London's Cultural Guide

London nightlife 2015: stop moaning, start raving

With more venue closures in the headlines you’d be forgiven for thinking London’s clubland was in the doldrums. Rubbish! says Laurence Malice, who continues to enjoy life at the disco coal-face

Egg in full flow.  Photos: Giacomo Tonoli  & Ryan Dinham
Egg in full flow. Photos: Giacomo Tonoli & Ryan Dinham

Laurence Malice is clubland’s perennial impresario. It’s coming up on 25 years since he launched Trade, the infamous Sunday morning-thru-lunchtime shebang that had a seismic influence on the capital’s nocturnal landscape.

The weekly party thrived in a very different era. Turnmills – Trade’s subterranean Clerkenwell home – was the sole venue in the UK to have a 24-hour license, the fug of cigarette smoke was standard on dancefloors, there were no such thing as pre-sale tickets, and no glowing camera-phones to distract from the task of shimmying in front of the weapons-grade lasers.

Since those heady days, many of London’s key clubs (including Turnmills) have been squeezed out of existence by the combined forces of redevelopment, strict new laws and grumpy neighbours. But Laurence isn’t one to dwell on what’s been lost.

“The London club scene is ever-evolving. Venues come and go, but that’s the essence of keeping things fresh,” he tells us.


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Egg boss Laurence Malice
Egg boss Laurence Malice

“One has to embrace the new; clubbing in 2015 is certainly a much, much safer bet than back in the day. There have been some harsh conditions placed on clubs, but the good news is that the venues have – and will continue – to adapt to each and every one. And so will the party-goers.”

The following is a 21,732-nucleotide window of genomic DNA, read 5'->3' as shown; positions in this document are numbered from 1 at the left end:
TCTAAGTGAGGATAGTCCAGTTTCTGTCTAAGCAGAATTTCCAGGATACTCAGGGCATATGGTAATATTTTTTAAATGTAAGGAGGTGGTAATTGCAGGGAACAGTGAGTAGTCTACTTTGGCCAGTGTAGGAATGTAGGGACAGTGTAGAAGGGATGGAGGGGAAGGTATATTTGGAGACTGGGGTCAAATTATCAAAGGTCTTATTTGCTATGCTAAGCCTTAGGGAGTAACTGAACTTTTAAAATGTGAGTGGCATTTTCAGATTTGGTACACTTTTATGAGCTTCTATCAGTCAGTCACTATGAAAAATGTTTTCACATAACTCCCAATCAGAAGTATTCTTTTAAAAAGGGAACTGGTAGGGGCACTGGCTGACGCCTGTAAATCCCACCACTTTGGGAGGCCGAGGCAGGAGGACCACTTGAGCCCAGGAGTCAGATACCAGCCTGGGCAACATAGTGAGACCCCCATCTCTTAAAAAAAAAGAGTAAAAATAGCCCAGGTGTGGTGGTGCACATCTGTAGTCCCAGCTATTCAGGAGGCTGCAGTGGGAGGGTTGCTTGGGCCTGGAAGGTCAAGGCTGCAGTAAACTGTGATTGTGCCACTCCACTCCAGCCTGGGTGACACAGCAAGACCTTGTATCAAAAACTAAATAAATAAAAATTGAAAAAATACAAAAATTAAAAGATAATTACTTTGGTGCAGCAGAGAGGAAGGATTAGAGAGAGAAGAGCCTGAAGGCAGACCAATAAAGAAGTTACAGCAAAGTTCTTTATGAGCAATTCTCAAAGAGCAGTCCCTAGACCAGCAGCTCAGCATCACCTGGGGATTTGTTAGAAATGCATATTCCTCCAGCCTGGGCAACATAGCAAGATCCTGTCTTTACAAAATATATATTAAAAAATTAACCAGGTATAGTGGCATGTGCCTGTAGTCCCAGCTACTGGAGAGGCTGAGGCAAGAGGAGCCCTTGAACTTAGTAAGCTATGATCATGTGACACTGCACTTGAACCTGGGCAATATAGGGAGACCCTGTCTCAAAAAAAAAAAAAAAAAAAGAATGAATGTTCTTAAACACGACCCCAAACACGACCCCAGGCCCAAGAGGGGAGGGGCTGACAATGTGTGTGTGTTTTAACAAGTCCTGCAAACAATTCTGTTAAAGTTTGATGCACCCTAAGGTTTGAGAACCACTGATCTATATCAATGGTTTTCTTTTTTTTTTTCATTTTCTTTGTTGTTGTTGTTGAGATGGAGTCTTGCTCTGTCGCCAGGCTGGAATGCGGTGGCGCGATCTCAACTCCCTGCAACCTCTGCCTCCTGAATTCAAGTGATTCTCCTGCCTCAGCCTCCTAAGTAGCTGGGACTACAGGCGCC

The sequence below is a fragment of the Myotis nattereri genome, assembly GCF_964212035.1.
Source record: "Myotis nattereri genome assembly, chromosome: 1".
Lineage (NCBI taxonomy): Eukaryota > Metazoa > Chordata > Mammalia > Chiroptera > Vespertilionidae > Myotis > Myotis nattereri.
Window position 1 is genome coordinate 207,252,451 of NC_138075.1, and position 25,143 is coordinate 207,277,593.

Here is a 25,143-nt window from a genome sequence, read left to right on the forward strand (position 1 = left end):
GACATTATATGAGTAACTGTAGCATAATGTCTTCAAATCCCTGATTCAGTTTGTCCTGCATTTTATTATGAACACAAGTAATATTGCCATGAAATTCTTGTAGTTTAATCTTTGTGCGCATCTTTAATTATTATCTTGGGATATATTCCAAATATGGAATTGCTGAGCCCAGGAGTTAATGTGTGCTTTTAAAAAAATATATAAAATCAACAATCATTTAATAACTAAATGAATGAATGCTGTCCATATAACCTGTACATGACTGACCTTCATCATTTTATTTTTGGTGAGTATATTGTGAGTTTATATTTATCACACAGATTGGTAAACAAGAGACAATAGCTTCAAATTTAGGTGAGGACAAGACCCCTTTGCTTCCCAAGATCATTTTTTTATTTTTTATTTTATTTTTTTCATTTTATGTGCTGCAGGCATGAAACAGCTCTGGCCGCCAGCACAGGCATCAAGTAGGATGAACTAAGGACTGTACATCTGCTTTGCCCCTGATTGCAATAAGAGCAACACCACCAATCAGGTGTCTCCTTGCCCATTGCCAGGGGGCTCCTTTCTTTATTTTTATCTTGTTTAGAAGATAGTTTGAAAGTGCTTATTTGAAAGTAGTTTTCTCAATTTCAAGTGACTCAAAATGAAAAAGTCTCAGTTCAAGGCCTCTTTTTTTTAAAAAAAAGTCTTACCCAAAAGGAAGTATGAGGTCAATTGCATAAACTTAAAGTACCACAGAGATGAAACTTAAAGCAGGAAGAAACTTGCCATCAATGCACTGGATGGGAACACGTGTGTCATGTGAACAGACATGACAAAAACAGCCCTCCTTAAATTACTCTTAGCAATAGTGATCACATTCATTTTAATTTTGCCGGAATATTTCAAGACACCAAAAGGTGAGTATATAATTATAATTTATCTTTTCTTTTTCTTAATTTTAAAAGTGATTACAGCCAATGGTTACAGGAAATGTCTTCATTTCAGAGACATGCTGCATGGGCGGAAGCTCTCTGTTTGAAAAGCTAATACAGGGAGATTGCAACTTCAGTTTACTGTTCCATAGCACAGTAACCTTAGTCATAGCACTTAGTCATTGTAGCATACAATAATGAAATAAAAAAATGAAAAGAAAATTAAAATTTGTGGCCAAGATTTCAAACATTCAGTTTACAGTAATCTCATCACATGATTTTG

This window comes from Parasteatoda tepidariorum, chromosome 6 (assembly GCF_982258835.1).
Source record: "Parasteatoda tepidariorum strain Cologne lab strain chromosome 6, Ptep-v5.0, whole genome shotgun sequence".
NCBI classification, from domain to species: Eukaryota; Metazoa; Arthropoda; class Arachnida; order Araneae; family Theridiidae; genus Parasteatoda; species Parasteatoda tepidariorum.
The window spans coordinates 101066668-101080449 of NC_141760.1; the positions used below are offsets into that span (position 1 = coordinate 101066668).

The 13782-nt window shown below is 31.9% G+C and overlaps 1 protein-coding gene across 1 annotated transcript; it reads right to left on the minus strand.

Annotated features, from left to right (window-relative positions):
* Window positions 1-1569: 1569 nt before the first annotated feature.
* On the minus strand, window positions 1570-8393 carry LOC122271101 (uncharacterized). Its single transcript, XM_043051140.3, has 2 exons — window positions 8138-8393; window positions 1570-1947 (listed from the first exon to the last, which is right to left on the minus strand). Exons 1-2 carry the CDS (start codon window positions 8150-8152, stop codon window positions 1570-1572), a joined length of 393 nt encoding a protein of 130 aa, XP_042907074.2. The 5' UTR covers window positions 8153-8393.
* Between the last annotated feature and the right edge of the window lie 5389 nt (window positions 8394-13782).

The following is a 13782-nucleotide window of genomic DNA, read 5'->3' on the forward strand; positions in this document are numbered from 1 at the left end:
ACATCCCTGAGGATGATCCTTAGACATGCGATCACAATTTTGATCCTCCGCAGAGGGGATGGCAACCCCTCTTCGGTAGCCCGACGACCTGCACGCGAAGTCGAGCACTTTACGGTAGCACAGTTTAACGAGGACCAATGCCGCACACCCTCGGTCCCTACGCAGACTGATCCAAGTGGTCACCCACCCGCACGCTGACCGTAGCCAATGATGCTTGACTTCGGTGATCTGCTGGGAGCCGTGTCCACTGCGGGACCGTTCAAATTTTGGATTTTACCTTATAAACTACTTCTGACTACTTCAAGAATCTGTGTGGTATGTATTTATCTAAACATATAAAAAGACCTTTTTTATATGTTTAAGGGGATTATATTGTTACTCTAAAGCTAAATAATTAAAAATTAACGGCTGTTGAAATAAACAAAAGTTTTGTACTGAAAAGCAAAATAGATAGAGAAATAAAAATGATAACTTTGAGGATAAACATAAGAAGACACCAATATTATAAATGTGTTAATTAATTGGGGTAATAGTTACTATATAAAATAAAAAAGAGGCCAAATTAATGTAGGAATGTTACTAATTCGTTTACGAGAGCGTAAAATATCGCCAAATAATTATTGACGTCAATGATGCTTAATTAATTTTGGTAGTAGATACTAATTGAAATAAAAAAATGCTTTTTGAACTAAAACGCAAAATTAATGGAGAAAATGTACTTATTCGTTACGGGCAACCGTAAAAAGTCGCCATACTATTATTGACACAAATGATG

It’s certainly refreshing to hear a veteran’s viewpoint that isn’t clouded by smoke-machine nostalgia. Perhaps those pervading gripes that our city’s once golden nightlife is in the throes of a New York-style collapse (NYC’s once feted clubbing circuit was almost wiped out in the zero tolerance policing era that cleansed Manhattan) may yet prove exaggerated.

These days Laurence owns Egg, among the capital’s largest purpose-built spaces, a multi-dance floored rave palace on York Way, about to celebrate its 12th birthday with a customarily large blowout (see below). It’s where his puts his adapt-or-die mantra into practice.

“We were the first to introduce outside areas with the smoking ban,” he says, of Egg’s vast terraces. “We foresaw what was coming and adapted, as we have with many new measures introduced.”

Yet compared to nightlife hotspots like Amsterdam or Berlin, homegrown authorities tend to consider clubbers as potential criminals and nightclubs as dens of iniquity rather than culturally important institutions. Are we doomed by this clenched approach to late night law-making, one that seems hell bent on risk-aversion at all costs?